The extreme golf course article opened up all sorts of new vistas for me. For a start I had never heard of Furnace Creek in Death Valley – and very quickly discovered that a seriously extreme ultra-marathon, along with several other races, is held there every year. (The Death Valley Badwater Ultra-Marathon)
La Paz golf course in Bolivia (extreme golf courses in the world) has led me on to investigate Mount Illimani – the highest mountain in the Cordillera Real (part of the Cordillera Oriental, a subrange of the Andes). It is the second highest peak in Bolivia, after Nevado Sajama, and the eighteenth highest peak in South America. The name means golden eagle in the local Aimara language. The snow line lies at about 4,570 metres (15,000 ft) above sea level, and glaciers are found on the northern face at 4,983 m (16,350 ft). The mountain has four main peaks; the highest is the south summit, Nevado Illimani, which is a popular ascent for mountain climbers.
Illimani was first attempted in 1877 by C. Wiener, J. de Grumkow, and J. C. Ocampo. They failed to reach the main summit, but did reach a southeastern subsummit. In 1898, British climber Sir William Martin Conway and two Swiss guides, A. Maquignaz and L. Pellissier, made the first recorded ascent of the peak, again from the southeast. (They found a piece of Aimara rope at over 6,000 m (20,000 ft), so an earlier ascent cannot be completely discounted.) The ascent took 5 days, and on the 4th day the Indian porters bolted. The party suffered great weakness during their last hour on the summit, but no actual illness. Conway described the view from the top as “astounding”.
The current standard route on the mountain climbs the west ridge of the main summit. It was first climbed in 1940, by the Germans R. Boetcher, F. Fritz, and W. Kühn, and is graded French PD+/AD-. This route usually requires four days, whereas the summit is reached in the morning of the third day.
The majestic heights of the Bolivian mountains is an awe-inspiring sight for even the most world weary mountaineers. Whether you’ve scaled Everest, Kilimanjaro or Kailas, the spectacular peaks of the Andes beckon you to a climb that is unlike any other you’ll ever experience.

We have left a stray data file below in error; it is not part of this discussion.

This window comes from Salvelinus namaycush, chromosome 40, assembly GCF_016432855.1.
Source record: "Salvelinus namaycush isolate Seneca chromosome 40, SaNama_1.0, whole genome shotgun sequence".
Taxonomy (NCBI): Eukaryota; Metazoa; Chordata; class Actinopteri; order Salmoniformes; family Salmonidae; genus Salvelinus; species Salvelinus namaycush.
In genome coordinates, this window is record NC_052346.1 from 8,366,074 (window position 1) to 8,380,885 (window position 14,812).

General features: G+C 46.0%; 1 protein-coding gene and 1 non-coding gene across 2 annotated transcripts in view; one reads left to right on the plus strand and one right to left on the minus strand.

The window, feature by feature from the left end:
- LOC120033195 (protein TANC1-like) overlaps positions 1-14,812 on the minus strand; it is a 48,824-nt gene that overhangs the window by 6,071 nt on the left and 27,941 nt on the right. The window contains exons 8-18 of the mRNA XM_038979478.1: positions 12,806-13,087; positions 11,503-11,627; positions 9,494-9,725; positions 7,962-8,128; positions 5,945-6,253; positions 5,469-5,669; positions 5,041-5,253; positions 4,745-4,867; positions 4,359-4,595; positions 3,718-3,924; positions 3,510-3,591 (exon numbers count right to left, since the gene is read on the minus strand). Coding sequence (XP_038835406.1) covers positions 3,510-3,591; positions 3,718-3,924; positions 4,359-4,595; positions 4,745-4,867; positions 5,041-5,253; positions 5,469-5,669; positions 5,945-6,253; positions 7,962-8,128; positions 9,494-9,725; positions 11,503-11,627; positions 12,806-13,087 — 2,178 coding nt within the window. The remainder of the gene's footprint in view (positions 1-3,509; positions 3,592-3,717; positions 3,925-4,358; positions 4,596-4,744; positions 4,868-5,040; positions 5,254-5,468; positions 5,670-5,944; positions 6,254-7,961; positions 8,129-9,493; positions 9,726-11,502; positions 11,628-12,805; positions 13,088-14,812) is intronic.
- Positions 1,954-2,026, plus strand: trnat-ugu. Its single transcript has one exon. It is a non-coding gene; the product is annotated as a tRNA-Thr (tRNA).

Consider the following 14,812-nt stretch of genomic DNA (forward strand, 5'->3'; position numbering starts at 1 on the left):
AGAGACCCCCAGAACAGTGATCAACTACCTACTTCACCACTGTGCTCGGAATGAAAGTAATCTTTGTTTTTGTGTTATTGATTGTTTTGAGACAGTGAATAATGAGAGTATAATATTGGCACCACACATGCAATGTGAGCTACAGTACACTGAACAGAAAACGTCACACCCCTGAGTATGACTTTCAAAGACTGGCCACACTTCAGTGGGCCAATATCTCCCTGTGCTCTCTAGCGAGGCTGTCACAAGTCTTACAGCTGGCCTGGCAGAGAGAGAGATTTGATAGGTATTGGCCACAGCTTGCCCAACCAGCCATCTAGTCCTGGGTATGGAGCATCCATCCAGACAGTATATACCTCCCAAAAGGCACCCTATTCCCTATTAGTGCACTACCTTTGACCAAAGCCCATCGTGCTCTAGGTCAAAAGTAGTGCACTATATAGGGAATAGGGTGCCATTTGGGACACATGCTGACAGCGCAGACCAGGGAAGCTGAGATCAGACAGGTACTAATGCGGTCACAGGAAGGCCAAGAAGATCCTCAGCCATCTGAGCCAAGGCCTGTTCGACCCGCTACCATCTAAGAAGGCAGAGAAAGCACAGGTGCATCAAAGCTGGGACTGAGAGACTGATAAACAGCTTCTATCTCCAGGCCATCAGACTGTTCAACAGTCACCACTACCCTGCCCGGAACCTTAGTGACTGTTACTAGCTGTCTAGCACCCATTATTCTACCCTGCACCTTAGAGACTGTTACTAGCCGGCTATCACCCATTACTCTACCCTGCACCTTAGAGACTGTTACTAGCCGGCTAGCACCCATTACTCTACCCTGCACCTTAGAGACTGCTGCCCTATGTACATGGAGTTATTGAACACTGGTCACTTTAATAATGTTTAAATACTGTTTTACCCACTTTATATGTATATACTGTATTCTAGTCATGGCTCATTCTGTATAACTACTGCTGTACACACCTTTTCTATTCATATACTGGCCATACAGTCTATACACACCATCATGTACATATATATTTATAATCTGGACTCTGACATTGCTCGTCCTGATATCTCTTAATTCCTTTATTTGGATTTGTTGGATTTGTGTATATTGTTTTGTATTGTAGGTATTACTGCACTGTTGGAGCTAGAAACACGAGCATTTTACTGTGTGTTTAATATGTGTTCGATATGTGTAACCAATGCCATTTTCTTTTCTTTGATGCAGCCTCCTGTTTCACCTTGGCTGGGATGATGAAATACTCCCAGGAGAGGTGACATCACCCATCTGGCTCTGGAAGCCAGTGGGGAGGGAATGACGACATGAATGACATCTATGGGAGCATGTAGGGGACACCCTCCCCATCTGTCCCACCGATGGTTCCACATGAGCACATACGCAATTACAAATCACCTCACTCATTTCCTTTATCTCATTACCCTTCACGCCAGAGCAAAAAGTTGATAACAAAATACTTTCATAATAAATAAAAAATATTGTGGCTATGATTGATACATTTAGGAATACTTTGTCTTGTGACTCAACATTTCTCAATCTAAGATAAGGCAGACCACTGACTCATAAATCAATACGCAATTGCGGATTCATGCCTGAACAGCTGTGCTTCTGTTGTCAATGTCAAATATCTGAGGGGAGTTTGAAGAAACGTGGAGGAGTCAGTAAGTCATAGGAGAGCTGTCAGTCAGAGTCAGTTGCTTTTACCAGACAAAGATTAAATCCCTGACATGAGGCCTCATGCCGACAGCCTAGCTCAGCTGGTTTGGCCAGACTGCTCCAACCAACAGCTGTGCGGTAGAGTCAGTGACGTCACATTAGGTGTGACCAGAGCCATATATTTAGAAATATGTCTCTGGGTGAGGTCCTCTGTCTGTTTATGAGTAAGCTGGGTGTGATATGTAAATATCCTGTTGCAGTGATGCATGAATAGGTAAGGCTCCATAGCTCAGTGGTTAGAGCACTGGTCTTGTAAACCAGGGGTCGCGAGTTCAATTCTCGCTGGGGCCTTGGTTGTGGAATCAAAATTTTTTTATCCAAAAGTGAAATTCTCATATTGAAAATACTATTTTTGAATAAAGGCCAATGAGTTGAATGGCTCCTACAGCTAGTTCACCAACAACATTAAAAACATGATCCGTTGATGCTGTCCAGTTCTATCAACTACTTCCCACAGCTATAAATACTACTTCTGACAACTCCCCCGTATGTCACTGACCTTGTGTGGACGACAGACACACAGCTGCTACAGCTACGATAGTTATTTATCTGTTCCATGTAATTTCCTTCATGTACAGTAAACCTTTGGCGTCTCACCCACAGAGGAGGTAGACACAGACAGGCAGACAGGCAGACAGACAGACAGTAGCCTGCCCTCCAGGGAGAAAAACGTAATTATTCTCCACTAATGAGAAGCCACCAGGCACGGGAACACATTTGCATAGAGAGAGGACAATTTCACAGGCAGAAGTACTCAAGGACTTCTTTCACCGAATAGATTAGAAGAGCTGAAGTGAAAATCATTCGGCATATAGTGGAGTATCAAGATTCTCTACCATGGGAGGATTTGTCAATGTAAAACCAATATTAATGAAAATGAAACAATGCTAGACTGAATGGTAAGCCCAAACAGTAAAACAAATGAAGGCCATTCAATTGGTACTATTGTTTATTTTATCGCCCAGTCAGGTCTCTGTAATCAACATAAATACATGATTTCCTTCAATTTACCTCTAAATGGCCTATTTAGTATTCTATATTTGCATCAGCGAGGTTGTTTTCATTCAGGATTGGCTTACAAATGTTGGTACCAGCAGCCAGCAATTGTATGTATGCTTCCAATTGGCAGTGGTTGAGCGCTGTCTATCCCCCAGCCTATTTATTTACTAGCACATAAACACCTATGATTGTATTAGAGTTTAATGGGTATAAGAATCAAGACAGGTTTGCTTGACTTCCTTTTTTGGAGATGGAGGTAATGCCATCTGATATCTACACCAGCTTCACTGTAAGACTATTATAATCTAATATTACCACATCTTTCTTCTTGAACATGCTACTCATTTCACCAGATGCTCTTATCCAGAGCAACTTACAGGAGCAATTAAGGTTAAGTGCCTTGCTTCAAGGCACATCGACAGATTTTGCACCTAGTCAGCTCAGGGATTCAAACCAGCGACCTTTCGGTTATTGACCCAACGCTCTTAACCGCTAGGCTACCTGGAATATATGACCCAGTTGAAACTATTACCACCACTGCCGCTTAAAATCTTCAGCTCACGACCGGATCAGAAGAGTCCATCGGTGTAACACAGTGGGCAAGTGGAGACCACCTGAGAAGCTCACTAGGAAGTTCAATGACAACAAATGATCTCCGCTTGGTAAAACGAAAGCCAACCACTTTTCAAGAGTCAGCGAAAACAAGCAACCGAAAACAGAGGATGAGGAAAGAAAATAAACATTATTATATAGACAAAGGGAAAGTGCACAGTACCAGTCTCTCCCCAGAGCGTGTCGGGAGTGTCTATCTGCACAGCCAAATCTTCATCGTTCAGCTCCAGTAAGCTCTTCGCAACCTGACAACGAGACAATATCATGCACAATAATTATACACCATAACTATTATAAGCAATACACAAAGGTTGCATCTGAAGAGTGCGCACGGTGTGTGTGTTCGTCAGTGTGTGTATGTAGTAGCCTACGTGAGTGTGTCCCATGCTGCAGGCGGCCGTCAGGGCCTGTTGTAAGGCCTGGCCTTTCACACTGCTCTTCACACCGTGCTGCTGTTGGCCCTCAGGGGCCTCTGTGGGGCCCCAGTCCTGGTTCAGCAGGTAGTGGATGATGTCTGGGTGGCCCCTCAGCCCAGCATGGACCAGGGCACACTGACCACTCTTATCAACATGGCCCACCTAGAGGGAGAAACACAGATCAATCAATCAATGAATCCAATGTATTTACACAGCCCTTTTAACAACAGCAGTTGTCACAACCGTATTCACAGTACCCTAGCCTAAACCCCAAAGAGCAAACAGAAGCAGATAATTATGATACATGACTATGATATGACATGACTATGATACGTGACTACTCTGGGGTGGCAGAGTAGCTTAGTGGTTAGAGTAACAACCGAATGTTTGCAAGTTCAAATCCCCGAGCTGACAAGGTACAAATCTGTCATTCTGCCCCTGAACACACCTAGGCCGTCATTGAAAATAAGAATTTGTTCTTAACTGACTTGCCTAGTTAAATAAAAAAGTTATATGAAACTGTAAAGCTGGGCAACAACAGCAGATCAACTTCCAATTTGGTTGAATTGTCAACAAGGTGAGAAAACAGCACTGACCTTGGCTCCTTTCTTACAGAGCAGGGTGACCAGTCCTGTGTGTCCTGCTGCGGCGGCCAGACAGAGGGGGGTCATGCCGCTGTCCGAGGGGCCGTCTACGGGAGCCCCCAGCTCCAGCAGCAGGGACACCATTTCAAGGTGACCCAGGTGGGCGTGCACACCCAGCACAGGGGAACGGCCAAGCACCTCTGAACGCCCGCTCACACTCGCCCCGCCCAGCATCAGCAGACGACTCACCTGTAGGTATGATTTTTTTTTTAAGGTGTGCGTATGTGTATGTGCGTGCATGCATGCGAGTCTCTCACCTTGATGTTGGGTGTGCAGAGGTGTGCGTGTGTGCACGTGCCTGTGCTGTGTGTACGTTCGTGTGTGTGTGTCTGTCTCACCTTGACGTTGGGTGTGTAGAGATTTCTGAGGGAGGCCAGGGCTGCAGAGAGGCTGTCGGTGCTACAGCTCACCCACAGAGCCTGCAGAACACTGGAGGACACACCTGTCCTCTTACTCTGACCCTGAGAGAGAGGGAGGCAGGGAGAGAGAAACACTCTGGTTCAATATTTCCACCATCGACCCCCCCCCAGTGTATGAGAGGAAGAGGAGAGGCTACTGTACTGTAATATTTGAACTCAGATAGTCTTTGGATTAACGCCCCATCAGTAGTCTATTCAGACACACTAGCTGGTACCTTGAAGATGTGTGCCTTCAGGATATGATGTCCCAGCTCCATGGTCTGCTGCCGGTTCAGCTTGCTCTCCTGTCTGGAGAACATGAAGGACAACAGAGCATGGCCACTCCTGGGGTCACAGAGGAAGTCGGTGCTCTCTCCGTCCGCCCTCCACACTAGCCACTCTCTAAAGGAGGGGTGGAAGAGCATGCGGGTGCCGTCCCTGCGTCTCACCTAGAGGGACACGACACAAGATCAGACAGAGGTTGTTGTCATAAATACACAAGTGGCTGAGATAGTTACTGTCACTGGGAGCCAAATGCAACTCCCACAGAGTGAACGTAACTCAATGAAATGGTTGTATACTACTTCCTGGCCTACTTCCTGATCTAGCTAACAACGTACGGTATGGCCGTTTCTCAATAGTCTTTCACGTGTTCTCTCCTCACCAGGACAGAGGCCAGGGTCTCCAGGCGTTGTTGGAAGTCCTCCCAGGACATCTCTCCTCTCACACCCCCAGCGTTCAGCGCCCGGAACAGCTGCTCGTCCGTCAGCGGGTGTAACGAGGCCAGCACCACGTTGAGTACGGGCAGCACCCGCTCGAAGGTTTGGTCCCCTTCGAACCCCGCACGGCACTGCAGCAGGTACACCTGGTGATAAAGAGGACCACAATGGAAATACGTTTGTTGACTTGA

Most climbers would be wise to spend a few days acclimatising at La Paz before attempting any of the many climbs on offer.
Huayana Potosi is a tempting climb and a relatively easy one to begin with. A half day’s hike from La Paz, this easily accessible peak is a must for any climber that visits Bolivia. It’s other name, Kaka-aka, means, ‘the one who came from the rocks’.
You could easily spend a week or more climbing the Mount Condoriri range, comprised of 50 peaks with a range of difficulty and elevations which welcome the climber who wants to experience some extended time and camping and trekking.
Visible from the capitol of La Paz, the forbidding peak of Illimani summons any hardy adventurer daring enough to scale its snow-covered face. 7 peaks make up this highest of all the mountains in the Cordillera Real, the southern peak being the tallest of all the Andes Mountains in Bolivia. A number of trails will take you to the top. You can try the straightforward ascent from the west, or challenge yourself by taking on one of the more difficult routes. Be sure to give yourself a few days to take in the climb and savor the lovely alpine setting. By the third day you will have reached the summit at a leisurely pace, where you can absorb some of the best views of the Cordillera Real from the top of Mount Illimani.